“Bitter is right”, Trish said in disgust.  

Bartenders have always been seen as good listeners, like the working man’s counselor. People, like Trish, often came in for a drink to try to forget their troubles, and wanting to lean on a trusty soul in need. Henry has seen plenty of this in his twenty-four years on the job, and he has honed the skill quite well, the skill of providing a listening ear. Sometimes he had good advice, but he knew he was no psychiatrist.    

Frustrated, Trish went on. “I mean who else was there for her? When her dad and I divorced, she wanted to stay with him just to spite me! But would he have her? No, he only wanted to be with his under aged, ***** wife!

“And who else would do what I did? When my step dad died, and my mom couldn’t handle my little brother anymore, who was it that took him in? It was me! He was eleven and I was almost twenty-two and living with my boyfriend. I helped to finish raising him, kept him at my place right up to the day that he was grown—and more! And I did it because it needed doing, and nobody else was stepping in! When my sister moved to Colorado, and one of her kids, my nephew, Craig, wanted to stay here to graduate here from high school, I agreed to take him in for two years until he finished high school. And yet I am such a bad, selfish person in Patti’s opinion! It makes me sick to think of how she sees me as her mother!”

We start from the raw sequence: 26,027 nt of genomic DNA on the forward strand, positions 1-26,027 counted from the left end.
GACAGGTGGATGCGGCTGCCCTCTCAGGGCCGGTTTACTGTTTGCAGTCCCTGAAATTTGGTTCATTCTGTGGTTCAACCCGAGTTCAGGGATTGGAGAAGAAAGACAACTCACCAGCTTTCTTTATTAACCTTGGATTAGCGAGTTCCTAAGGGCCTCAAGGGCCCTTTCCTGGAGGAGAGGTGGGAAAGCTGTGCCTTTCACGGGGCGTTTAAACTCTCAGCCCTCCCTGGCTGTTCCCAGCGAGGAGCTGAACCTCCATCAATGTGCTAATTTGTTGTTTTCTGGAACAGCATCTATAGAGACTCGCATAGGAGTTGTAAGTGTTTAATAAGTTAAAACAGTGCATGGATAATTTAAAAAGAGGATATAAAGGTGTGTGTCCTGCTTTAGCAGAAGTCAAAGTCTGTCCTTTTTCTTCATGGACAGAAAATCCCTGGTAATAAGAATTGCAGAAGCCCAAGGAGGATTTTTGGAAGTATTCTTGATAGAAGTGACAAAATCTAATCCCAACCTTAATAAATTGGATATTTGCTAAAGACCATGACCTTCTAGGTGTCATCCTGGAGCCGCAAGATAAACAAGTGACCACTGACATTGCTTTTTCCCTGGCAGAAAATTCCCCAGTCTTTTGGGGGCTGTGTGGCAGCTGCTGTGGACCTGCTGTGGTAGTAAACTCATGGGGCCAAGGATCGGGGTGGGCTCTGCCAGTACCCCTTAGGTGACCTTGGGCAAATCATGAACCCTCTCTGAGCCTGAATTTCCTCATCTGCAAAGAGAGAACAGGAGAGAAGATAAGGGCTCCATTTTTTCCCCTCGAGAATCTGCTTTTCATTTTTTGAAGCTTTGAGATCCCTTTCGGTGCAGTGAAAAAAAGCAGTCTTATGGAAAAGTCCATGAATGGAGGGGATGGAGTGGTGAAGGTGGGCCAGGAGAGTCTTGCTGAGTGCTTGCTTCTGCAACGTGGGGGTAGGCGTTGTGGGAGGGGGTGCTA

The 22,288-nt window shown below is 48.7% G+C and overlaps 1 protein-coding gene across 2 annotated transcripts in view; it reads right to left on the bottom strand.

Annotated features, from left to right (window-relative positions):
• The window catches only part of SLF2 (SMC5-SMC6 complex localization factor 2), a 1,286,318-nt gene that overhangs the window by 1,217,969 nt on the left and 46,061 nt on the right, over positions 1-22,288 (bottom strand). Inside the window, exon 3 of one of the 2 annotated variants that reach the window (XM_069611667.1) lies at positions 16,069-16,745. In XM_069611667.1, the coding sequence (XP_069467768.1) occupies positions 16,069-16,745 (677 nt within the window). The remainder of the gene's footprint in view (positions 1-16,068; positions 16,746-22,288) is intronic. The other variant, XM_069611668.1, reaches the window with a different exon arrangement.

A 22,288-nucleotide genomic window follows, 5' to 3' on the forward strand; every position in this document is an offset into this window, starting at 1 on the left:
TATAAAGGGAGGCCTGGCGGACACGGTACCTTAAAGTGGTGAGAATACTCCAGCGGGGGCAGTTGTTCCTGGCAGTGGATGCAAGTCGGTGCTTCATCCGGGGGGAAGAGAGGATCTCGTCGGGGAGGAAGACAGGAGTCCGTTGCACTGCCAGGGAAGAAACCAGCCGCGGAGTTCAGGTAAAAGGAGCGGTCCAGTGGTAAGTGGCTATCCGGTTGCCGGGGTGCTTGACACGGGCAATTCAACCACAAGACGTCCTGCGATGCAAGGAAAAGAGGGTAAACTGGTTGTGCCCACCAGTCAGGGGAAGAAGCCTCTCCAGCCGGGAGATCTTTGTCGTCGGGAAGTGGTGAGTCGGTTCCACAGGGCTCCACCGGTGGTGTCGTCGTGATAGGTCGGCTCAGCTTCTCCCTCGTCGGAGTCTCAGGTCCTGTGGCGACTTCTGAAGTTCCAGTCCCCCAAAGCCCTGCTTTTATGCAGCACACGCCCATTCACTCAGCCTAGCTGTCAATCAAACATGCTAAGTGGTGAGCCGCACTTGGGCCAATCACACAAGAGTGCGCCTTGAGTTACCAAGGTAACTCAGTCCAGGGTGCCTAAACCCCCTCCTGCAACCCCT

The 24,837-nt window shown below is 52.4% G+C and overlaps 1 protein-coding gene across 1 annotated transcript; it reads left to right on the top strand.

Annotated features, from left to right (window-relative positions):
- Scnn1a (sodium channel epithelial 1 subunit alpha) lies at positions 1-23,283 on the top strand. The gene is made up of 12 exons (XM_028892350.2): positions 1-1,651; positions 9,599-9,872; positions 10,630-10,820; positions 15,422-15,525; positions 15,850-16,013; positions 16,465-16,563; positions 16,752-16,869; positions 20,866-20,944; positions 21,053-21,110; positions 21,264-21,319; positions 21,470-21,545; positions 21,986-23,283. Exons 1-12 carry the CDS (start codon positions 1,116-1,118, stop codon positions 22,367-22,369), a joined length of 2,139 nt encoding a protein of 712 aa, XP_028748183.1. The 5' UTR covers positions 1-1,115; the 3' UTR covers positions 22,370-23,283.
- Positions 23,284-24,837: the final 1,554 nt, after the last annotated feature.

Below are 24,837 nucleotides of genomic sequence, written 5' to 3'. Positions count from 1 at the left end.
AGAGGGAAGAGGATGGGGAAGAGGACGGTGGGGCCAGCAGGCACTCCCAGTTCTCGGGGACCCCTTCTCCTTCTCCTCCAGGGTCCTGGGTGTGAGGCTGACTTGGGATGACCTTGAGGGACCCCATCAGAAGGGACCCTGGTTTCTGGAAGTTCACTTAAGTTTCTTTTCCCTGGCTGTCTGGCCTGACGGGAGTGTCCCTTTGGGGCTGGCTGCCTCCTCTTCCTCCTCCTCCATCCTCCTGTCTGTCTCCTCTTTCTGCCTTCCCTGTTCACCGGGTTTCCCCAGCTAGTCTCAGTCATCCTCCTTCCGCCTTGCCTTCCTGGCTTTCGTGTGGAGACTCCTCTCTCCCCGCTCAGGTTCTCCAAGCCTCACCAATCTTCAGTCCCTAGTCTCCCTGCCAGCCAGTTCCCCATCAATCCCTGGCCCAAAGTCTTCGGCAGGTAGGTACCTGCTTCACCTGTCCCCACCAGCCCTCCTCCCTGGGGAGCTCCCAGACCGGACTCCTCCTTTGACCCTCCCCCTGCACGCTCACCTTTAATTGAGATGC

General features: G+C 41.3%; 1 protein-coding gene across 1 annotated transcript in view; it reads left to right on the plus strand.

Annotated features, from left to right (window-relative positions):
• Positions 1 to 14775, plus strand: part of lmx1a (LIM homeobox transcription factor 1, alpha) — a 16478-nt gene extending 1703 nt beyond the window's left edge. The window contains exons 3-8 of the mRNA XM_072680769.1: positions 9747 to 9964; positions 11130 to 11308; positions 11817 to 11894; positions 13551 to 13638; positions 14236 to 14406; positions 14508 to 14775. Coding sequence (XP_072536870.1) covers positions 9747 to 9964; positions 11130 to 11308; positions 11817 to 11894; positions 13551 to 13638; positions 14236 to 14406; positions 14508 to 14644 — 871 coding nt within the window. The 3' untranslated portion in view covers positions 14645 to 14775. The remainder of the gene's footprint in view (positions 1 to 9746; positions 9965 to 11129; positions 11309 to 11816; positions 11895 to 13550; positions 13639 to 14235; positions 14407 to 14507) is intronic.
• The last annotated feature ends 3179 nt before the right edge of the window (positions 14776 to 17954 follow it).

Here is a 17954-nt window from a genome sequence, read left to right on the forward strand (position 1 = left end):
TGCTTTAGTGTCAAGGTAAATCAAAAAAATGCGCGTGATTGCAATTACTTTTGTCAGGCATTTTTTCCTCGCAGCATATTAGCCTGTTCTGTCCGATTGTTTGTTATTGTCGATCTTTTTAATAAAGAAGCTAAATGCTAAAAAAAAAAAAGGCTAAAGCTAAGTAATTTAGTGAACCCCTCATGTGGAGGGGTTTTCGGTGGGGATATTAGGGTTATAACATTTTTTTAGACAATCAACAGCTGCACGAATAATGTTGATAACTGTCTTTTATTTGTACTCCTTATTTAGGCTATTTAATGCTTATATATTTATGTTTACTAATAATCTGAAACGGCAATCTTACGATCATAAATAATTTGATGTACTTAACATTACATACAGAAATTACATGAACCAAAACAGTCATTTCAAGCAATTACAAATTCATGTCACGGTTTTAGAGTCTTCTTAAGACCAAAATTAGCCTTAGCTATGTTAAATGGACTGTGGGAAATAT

Henry poured her a refill of pop in her half empty glass. He knew that Trish was on bad terms with her daughter, that their relationship was shaky and strained. Patti was Trish’s only child, and it troubled him that they didn’t have much of a relationship. Yet Trish did not need pity. She needed to refocus and find a new direction. Henry knew that she has needed a new direction for quite a while now.    

“Well, you know I love my daughter”, he replied. “I know your heart must be achin’ bad—real bad. I couldn’t imagine my life without Jocelyn or me not talkin’ to her. She’s the apple of my eye, ya know!  And my boys know it and get that she’s special to me—Daddy’s little girl. With four older brothers, she has always been outnumbered. And myself and the Mrs. never expected her, neither. One—two—three—four, the boys all came right in a row! She came way after, Ben, the last one—a big surprise, I tell ya! But I was tickled pink and couldn’t have been happier to have my little girl”.  Henry smiled warmly, and added, “No matter how old she gets, she will always be my little girl.”

Trish’s mood wasn’t influenced by what Henry said, not for the good. “Is that supposed to make me feel better?”

Henry looked a bit embarrassed. “Oh, I ain’t tryin’ to rub it in to ya! No, no Trish!  I’m just sayin’ you should see Patti as someone special, no matter what it is like now. She still is your daughter. And ya lover her! You know ya do! Try to get through to her. Keep on tryin’ and don’t give up hope.”